The Wiccan Religion: Witchcraft

Pages: 8 (3454 words) Published: September 14, 2010
The Wiccan Religion
Rough Draft
Mikki Dandreano
September 3rd, 2010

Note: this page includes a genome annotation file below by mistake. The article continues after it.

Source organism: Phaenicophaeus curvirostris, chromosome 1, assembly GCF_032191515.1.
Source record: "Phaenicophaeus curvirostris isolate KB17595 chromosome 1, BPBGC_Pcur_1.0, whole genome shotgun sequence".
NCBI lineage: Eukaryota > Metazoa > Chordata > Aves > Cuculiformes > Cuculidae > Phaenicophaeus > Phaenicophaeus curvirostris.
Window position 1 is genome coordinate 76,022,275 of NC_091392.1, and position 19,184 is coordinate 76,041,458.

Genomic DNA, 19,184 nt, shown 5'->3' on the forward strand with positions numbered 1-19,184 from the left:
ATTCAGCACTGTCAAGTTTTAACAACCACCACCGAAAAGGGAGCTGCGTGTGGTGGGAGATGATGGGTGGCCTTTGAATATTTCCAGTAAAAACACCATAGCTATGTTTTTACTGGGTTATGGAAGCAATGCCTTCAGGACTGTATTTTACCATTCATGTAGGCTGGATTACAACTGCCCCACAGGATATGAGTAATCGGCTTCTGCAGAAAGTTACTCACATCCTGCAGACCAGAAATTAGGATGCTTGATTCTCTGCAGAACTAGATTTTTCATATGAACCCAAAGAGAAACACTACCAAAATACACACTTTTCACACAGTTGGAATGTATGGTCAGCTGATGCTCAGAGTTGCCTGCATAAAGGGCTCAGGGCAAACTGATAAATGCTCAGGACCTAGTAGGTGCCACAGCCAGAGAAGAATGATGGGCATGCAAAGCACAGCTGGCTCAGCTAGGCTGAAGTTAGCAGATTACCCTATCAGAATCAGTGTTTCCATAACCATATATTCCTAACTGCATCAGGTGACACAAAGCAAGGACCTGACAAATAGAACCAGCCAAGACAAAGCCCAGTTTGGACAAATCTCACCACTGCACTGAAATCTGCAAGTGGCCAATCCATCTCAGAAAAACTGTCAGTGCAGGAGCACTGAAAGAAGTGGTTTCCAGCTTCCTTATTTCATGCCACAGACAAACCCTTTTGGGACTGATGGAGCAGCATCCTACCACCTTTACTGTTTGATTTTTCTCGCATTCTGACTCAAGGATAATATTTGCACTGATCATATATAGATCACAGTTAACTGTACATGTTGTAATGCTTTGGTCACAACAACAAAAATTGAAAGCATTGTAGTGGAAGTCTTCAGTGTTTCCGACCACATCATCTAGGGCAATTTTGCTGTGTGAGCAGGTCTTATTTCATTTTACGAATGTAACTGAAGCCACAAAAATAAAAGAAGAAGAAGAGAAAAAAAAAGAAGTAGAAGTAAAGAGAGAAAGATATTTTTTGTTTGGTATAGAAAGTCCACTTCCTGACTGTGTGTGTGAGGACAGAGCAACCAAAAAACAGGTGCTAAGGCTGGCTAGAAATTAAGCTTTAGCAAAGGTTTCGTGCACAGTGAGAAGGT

Wicca is a common and older name for witchcraft; the term witchcraft has been defined in many different ways – in past times it was mostly referred to as a human harnessing of supernatural powers for the purpose of practicing black magic. For this reason, magic, witchcraft and sorcery has been associated with Satanism. Not all withes worship Satan; in fact most of them do not have a belief in Satan – nor is there a belief in hell, original sin or evil. During the Middle Ages, witchcraft experienced a huge revival. The supernatural world became very popular. If someone wanted to become a witch, there was an initiation process; the first would be that the witch must join of their own free will and the second requirement was that the prospective witch must be willing to worship the devil – Modern day witches are typically not Satan worshipers. Wicca is considered a New Age Movement, and with that Wiccans do not believe and accept that there is good or evil, they say that there are only forces that must be balanced. Most Wiccans support a neo-tolerance for politics, meaning that there is no absolute truth, what is true for one many not be true for another, so everything is true – just pick one. They are also strong supporters of women’s rights and matriarchy, sexual freedom; including polyandry, non-monogamy, homosexuality, and sexual activity among the teenage community. In the past few years there have been lawsuits filed by Pagans against things such as ‘In God We Trust, student led prayer, Christian symbols (such as the Cross), The Ten Commandments in many cities. Many Wiccans are active in getting schools to teach Wiccan holidays, like the Winter Solstice and Halloween, to honor pagan elements such as Earth day and Pagan symbolism. The United Nations are trying to introduce pagan earth worship into the schools by promoting Earth Charter in education; this is a document that contains much pagan doctrine and tradition. The start of modern witchcraft began with Gerald Gardner (1884 – 1964); he was an archaeologist and had accumulated an extensive occult background. While Gardner was in Southeast Asia, he learned of secrets of the Malaysian magical knife and became a nudist and a Mason. In 1930, he returned to England as an avid occultist and became a member of the Corona Fellowship of Rosicrucian’s; this is where he met Dorothy Clutterbuck; Dorothy initiated Gardner into witchcraft. There seems to be a general agreement that Wicca first became a mass movement in recent times in England during the 1950’s with the publishing of books by Gerald Gardner and has expanded at an extreme rate through Europe and North America. Wicca is one of the largest of the minority religions in the United States – there are no real estimated numbers of the Wiccans in this country but the best estimate is over 750,000, which would make Wicca about the fifth largest organized religion in the United States; following Christianity, Islam, Judaism and Hinduism. The Wiccan religion is almost unknown by the general public because almost all Wiccans hide their beliefs and practices. The few Wiccans that decide to let their religion be known are normally heavily persecuted; on a per-capita basis, they are thought to be victimized more often than members of any other religious groups. In 1999, there were several attacks on Wicca and other Neopagan religions by leading political figures; including Rep. Bob Barr (R-GA) and Governor George W Bush (R_TX_ over the religious rights of Wiccan soldiers at Ft. Hood, Texas – they were joined by over a dozen Fundamentalist Christian groups. After the known attacks in 1999 against the Wiccan community, the religion has somewhat come “out of the closet” to reveal their faith in a more open manner. To totally understand Wicca, you must first know the ways, laws, and powers of a witch; one who practices Wicca is called a...

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